Container Refund Scheme and Plastic Bag Ban Becomes Law in Queensland
IMPORTANT UPDATE: The Container Refund Scheme will be delayed from its scheduled start date of July 1, 2018 until November 1, 2018 to give collection infrastructure more time to be ready.
On September 5th 2017, we welcomed the unanimous passage of the Waste Reduction and Recycling Amendment Bill through the Queensland Parliament. The bill confirms a Plastic Bag Ban and Container Refund Scheme (CRS) will be introduced into Queensland in November 2018.
These new policies represent the most significant litter and plastic pollution measures introduced into Queensland in generations. It's a great leap forward for litter reduction, recycling and collection (and the jobs that go with this) and for community organisations who can make money from collecting bottles and cans.
Factsheets and Links
The DEHP has released factsheets about the CRS and bag ban which outlines how they will operate and what they cover. You can click below to download a copy.
For more information on the Container Refund Scheme, including a full list of eligible containers, CLICK HERE
For more information on the plastic bag ban, CLICK HERE
To register for further updates from the DEHP, you can sign up to WASTENOTES
If you are from a Not-For-Profit group or community organisation or school and would like to learn more about fundraising through collecting containers as donations or setting up a Container Refund Point, CLICK HERE
For further information and questions, please email Kellie at firstname.lastname@example.org
What Exactly is a Container Refund Scheme?
A Container Refund Scheme involves the payment of a refund (10 cents) for the return of every eligible beverage container to a recognised redemption point. In other words, people get cash for recycling their containers. There are over 40 such systems around the world including in South Australia and the Northern Territory.
South Australia has had a container refund scheme since 1975, according to the CSIRO Marine Debris Report 2014, the amount of beverage container litter in South Australia is less than the amount of container litter in Queensland 'by a factor of three.’ In Queensland most beverage containers, despite kerbside collections, are wasted in landfill. In SA, container recycling rates are above 80%. In more modern schemes, such as Germany, container collection rates are close to 100%.
The primary objectives of a Container Refund Scheme should be to:
- Significantly reduce litter from beverage containers
- Increase recycling of containers
- Grow community benefits by providing income to charities; encouraging social enterprises and new jobs and regional business opportunities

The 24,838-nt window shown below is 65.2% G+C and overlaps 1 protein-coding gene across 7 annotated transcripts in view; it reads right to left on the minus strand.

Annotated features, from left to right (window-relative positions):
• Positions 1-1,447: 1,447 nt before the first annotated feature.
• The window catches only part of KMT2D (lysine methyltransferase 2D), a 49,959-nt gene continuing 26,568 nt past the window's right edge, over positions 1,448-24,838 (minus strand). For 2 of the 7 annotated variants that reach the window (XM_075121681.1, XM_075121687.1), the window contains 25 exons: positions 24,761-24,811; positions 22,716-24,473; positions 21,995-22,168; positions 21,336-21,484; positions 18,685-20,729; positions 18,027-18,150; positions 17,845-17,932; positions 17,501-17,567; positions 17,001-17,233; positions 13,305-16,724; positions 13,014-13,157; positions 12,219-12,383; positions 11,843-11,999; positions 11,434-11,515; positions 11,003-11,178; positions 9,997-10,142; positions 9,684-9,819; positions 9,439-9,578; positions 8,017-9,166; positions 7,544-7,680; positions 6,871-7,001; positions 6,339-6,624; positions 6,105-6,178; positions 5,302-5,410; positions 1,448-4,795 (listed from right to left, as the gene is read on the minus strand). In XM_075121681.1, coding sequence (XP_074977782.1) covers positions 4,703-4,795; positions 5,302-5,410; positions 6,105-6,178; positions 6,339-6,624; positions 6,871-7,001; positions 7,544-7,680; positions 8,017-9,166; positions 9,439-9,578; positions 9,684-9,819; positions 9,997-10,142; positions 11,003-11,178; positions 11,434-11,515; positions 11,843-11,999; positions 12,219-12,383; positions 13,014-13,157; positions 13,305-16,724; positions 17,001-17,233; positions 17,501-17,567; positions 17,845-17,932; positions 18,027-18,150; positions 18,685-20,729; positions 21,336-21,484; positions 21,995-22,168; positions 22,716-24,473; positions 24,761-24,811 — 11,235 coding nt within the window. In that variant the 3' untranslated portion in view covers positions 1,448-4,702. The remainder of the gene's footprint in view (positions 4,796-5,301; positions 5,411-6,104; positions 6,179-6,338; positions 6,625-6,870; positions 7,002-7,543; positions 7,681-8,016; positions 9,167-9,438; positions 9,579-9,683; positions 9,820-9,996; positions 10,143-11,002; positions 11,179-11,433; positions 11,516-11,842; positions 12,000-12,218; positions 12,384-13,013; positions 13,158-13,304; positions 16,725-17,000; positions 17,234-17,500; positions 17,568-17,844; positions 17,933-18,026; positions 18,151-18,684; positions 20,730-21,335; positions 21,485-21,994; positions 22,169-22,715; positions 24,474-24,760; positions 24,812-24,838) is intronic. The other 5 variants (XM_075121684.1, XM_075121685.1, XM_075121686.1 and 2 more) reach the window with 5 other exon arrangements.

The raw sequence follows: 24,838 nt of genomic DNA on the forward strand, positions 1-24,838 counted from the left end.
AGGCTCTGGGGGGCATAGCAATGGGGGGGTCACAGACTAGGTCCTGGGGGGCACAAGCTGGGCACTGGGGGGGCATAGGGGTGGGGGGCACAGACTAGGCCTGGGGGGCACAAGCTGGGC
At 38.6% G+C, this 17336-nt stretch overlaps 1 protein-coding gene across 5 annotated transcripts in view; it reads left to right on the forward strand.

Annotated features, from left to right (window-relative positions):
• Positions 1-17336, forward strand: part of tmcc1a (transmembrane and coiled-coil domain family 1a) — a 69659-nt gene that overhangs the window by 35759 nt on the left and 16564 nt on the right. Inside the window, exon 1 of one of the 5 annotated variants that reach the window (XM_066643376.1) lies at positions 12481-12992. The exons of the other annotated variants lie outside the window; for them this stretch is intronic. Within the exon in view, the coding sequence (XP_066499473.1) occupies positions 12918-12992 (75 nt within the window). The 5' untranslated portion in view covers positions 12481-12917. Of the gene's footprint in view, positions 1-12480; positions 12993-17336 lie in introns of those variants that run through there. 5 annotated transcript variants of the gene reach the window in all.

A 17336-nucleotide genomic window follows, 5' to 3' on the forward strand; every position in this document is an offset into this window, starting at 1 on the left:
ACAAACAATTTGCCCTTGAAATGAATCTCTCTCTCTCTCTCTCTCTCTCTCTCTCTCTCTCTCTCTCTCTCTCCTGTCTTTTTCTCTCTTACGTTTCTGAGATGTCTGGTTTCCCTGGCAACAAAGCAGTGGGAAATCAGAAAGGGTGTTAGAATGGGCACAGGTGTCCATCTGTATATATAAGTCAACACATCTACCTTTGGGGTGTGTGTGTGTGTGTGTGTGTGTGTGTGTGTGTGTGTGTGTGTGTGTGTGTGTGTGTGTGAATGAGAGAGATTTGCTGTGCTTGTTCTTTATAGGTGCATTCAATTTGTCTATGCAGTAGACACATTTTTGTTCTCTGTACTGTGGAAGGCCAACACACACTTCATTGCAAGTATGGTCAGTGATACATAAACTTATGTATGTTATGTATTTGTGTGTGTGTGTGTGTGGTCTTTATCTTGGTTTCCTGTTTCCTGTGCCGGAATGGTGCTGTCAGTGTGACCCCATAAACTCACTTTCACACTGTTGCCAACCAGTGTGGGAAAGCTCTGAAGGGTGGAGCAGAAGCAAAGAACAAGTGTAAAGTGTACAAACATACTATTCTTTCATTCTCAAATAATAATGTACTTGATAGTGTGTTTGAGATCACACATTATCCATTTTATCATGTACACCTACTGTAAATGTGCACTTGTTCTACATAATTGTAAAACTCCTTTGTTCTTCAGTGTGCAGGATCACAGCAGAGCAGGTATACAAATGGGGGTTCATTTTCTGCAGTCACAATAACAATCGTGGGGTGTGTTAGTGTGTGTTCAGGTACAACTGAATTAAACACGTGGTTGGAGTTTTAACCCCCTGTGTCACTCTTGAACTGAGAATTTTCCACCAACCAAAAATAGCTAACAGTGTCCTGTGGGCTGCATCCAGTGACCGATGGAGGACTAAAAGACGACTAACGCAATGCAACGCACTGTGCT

Boomerang Alliance's Position on the Container Refund Scheme
With over 40 such systems around the world producing huge benefits, the Container Refund Scheme is clearly a good move for Queensland. As long as a World's Best Practice Scheme is introduced, and in combination with the plastic bag ban, we expect litter and plastic pollution could be halved. Our position on a World's Best Practice Scheme includes:
- All glass, plastic and aluminium beverage containers between 150ml and 3 litres capacity (with the exception of milk, fruit juice and health tonics) will attract a 10 cent refund, when returned to an approved collection point. Wine bottles, currently exempted should be included.
- We believe that a 10 cent refund will provide the right incentive to encourage container return. If this proves insufficient we urge that the deposit amount should be increased. A refund should be paid according to the preference of the depositor. This could be cash, voucher or direct credit. A voucher (redeemable at a local shop) is our preferred option to encourage the establishment of convenient collection points (Reverse Vending Machines) at shopping centres.
- We believe in convenient and accessible collection infrastructure. That means the public (and all communities) should have reasonable opportunity to return containers at convenient locations such as shopping centres, other retail places as well as private, council or community-run collection depots. We believe that retailers should have an obligation to provide collection points, as they are required to do at most successful schemes in other parts of the world.
- The scheme, as proposed, is complementary to current Council kerbside collection services, we support local councils and community organisation having fair access to container refunds and/or handling fees from containers they have collected. We support local business interested in collection to have similar access.
- In addition to any CRS logo or marking, for ease of operation and efficient refund return we believe that a barcode marking should be mandatory on each eligible container and used to identify and verify a refund. This would prevent fraud and allow remote and community-run collectors to fully and equitably participate in the scheme.
- We believe that an independent, not-for-profit organisation should coordinate the scheme to ensure an equitable approach for all, accountability and public disclosure on the performance of the scheme. As the provider of containers we believe that the beverage industry should be responsible for covering the costs of the scheme.
- We believe that the scheme should be regularly reviewed to ensure it is meeting performance targets. Targets for collection and for numbers of containers recycled should be set so that the scheme achieves collection and recycling goals, consistent with the world's best schemes, within 5 years.